I have made, what I thought would be a simple circuit, an LED night light. The power source is 5V@1A. The schematic is below:
The intended goal is to increase the brightness of the LED, as light decreases. The LED should be completely off when the light level is high. When I built the circuit, I was very surprised to find out that it functioned in the COMPLETE OPPOSITE way. When I pointed the LDR towards a light source, it increased the brightness of the LED as it turned closer to the light source. If I put my finger on the LDR so that almost no light can enter, the LED looks as if it is completely off. Why is this happening? I suspect it has something to do with the voltage divider, whose output is connected to the base of the 2n3904.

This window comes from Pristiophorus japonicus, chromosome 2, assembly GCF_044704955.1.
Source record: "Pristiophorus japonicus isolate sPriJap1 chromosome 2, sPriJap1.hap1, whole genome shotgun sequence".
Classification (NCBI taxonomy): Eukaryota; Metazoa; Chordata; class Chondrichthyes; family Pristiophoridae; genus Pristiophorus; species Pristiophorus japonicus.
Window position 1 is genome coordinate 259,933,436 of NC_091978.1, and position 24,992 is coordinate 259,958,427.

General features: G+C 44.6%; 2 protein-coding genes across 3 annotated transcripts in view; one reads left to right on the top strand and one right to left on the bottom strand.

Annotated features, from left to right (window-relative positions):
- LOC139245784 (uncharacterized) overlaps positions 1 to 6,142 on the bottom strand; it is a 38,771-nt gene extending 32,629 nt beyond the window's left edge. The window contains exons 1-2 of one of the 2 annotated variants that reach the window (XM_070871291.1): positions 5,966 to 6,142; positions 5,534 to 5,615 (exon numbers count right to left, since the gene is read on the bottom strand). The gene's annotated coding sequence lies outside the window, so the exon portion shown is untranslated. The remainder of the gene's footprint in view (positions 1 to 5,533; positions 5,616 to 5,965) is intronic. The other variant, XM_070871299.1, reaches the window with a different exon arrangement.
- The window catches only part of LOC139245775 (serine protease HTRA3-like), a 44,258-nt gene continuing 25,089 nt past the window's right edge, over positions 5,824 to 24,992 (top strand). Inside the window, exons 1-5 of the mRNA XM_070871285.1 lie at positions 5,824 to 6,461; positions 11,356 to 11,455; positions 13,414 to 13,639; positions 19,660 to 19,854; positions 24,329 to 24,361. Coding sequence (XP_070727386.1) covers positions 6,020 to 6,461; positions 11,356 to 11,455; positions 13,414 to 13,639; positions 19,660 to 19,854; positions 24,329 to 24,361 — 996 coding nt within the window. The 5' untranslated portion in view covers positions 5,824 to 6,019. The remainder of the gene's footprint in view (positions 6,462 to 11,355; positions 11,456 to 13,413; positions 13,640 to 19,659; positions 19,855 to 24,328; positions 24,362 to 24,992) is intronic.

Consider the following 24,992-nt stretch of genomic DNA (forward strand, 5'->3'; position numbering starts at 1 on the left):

I have calculated the value of R1 using the voltage divider equation. I will post my calculations soon(within the next couple of hours), my final result of the inequality that I solved(will post my steps soon)is 1kΩ
I tested the LDR and here is how the resistance changes in different cases: 1.Almost complete darkness-0.83MΩ 2.Dark-0.44MΩ 3.In between-8.66KΩ 4.Kind of Bright- 2.45kΩ 5.Bright-1.23kΩ 6.Very bright-1.21kΩ
The LED has a forward voltage drop of 2V. The peak brightness of the LED is achieved with a current of 9.09mA.
In case 1, full brightness of LED should be achieved. In case 2. Half brightness of LED should be achieved In case 3.Very little emission from the LED. In cases 4-6, the LED should be off.
It seems as if my calculation(which I will post soon) for the fixed resistor of the light dependent voltage divider is wrong. How do I calculate R1 correctly.Sorry if my question is a bit vague, if you need any details please ask. Thanks.
Edit: The positions of the LDR and R1(the 1.1k resistor) are now switched in the actual circuit. After doing this, the LED is always on. I will calculate the value of R1 again.